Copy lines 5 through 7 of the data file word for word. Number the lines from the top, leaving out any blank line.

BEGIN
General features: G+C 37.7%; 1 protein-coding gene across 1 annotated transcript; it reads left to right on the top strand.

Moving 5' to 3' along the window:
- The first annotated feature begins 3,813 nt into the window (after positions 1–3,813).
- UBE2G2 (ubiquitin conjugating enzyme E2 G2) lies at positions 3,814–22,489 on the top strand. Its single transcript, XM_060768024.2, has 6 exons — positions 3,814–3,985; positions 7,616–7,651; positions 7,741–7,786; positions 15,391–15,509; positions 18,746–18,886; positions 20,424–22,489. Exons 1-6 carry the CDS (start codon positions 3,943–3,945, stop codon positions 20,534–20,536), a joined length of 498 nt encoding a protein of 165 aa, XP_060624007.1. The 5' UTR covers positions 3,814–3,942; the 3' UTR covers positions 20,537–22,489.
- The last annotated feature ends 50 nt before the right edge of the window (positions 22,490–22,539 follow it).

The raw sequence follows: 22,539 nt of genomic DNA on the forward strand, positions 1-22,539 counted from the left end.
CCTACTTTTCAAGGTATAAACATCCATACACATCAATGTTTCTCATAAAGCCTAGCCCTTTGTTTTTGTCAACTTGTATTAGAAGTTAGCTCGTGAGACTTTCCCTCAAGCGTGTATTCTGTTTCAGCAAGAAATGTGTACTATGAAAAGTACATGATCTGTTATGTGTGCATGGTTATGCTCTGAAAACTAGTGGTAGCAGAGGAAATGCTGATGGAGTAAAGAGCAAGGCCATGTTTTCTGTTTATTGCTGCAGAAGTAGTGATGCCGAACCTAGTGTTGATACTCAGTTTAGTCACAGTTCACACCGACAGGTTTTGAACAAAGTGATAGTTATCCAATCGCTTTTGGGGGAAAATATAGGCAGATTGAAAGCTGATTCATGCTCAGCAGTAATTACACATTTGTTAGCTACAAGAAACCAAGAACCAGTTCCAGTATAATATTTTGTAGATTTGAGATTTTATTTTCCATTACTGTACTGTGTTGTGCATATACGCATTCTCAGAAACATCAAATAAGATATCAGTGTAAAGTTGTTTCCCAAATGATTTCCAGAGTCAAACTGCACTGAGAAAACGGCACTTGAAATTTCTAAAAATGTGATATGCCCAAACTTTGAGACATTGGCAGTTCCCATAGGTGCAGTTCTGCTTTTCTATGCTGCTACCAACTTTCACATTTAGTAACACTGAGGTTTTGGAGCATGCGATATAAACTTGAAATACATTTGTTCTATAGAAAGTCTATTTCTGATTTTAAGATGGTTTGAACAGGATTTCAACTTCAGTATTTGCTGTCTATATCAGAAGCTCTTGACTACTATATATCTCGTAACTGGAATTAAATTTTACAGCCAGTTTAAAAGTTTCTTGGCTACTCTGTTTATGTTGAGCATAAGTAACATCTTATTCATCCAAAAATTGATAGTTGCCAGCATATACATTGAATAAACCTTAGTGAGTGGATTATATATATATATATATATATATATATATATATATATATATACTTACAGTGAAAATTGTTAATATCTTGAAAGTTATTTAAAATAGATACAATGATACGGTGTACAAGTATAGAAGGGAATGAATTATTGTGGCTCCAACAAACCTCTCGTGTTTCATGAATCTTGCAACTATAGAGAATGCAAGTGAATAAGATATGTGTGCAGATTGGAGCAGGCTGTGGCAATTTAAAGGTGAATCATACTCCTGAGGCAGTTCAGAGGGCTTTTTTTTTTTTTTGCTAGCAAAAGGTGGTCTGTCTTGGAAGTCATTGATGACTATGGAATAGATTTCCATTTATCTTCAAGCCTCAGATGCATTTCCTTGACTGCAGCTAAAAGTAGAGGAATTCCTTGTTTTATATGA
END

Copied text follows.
- The last annotated feature ends 50 nt before the right edge of the window (positions 22,490–22,539 follow it).

The raw sequence follows: 22,539 nt of genomic DNA on the forward strand, positions 1-22,539 counted from the left end.
CCTACTTTTCAAGGTATAAACATCCATACACATCAATGTTTCTCATAAAGCCTAGCCCTTTGTTTTTGTCAACTTGTATTAGAAGTTAGCTCGTGAGACTTTCCCTCAAGCGTGTATTCTGTTTCAGCAAGAAATGTGTACTATGAAAAGTACATGATCTGTTATGTGTGCATGGTTATGCTCTGAAAACTAGTGGTAGCAGAGGAAATGCTGATGGAGTAAAGAGCAAGGCCATGTTTTCTGTTTATTGCTGCAGAAGTAGTGATGCCGAACCTAGTGTTGATACTCAGTTTAGTCACAGTTCACACCGACAGGTTTTGAACAAAGTGATAGTTATCCAATCGCTTTTGGGGGAAAATATAGGCAGATTGAAAGCTGATTCATGCTCAGCAGTAATTACACATTTGTTAGCTACAAGAAACCAAGAACCAGTTCCAGTATAATATTTTGTAGATTTGAGATTTTATTTTCCATTACTGTACTGTGTTGTGCATATACGCATTCTCAGAAACATCAAATAAGATATCAGTGTAAAGTTGTTTCCCAAATGATTTCCAGAGTCAAACTGCACTGAGAAAACGGCACTTGAAATTTCTAAAAATGTGATATGCCCAAACTTTGAGACATTGGCAGTTCCCATAGGTGCAGTTCTGCTTTTCTATGCTGCTACCAACTTTCACATTTAGTAACACTGAGGTTTTGGAGCATGCGATATAAACTTGAAATACATTTGTTCTATAGAAAGTCTATTTCTGATTTTAAGATGGTTTGAACAGGATTTCAACTTCAGTATTTGCTGTCTATATCAGAAGCTCTTGACTACTATATATCTCGTAACTGGAATTAAATTTTACAGCCAGTTTAAAAGTTTCTTGGCTACTCTGTTTATGTTGAGCATAAGTAACATCTTATTCATCCAAAAATTGATAGTTGCCAGCATATACATTGAATAAACCTTAGTGAGTGGATTATATATATATATATATATATATATATATATATATATATATACTTACAGTGAAAATTGTTAATATCTTGAAAGTTATTTAAAATAGATACAATGATACGGTGTACAAGTATAGAAGGGAATGAATTATTGTGGCTCCAACAAACCTCTCGTGTTTCATGAATCTTGCAACTATAGAGAATGCAAGTGAATAAGATATGTGTGCAGATTGGAGCAGGCTGTGGCAATTTAAAGGTGAATCATACTCCTGAGGCAGTTCAGAGGGCTTTTTTTTTTTTTTGCTAGCAAAAGGTGGTCTGTCTTGGAAGTCATTGATGACTATGGAATAGATTTCCATTTATCTTCAAGCCTCAGATGCATTTCCTTGACTGCAGCTAAAAGTAGAGGAATTCCTTGTTTTATATGA